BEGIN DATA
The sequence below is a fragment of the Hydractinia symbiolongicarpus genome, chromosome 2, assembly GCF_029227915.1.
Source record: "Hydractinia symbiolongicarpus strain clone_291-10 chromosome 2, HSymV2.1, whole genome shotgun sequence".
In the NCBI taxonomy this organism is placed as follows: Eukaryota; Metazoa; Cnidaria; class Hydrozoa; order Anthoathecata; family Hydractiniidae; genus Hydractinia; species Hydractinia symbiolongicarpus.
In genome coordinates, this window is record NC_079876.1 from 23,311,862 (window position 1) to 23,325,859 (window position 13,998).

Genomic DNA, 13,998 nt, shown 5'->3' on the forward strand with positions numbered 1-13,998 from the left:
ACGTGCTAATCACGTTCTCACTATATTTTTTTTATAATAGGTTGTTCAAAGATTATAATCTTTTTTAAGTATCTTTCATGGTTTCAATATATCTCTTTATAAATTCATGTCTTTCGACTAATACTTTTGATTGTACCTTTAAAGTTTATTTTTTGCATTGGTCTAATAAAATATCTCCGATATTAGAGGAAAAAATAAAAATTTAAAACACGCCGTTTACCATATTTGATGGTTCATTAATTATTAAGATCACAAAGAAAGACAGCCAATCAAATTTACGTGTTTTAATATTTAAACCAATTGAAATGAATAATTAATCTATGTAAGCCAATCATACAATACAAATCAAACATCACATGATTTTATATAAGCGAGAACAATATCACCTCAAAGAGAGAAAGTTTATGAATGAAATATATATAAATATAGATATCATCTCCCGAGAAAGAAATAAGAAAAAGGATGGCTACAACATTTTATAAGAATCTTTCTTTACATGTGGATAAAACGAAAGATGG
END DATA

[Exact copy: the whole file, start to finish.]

The sequence below is a fragment of the Hydractinia symbiolongicarpus genome, chromosome 2, assembly GCF_029227915.1.
Source record: "Hydractinia symbiolongicarpus strain clone_291-10 chromosome 2, HSymV2.1, whole genome shotgun sequence".
In the NCBI taxonomy this organism is placed as follows: Eukaryota; Metazoa; Cnidaria; class Hydrozoa; order Anthoathecata; family Hydractiniidae; genus Hydractinia; species Hydractinia symbiolongicarpus.
In genome coordinates, this window is record NC_079876.1 from 23,311,862 (window position 1) to 23,325,859 (window position 13,998).

Genomic DNA, 13,998 nt, shown 5'->3' on the forward strand with positions numbered 1-13,998 from the left:
ACGTGCTAATCACGTTCTCACTATATTTTTTTTATAATAGGTTGTTCAAAGATTATAATCTTTTTTAAGTATCTTTCATGGTTTCAATATATCTCTTTATAAATTCATGTCTTTCGACTAATACTTTTGATTGTACCTTTAAAGTTTATTTTTTGCATTGGTCTAATAAAATATCTCCGATATTAGAGGAAAAAATAAAAATTTAAAACACGCCGTTTACCATATTTGATGGTTCATTAATTATTAAGATCACAAAGAAAGACAGCCAATCAAATTTACGTGTTTTAATATTTAAACCAATTGAAATGAATAATTAATCTATGTAAGCCAATCATACAATACAAATCAAACATCACATGATTTTATATAAGCGAGAACAATATCACCTCAAAGAGAGAAAGTTTATGAATGAAATATATATAAATATAGATATCATCTCCCGAGAAAGAAATAAGAAAAAGGATGGCTACAACATTTTATAAGAATCTTTCTTTACATGTGGATAAAACGAAAGATGG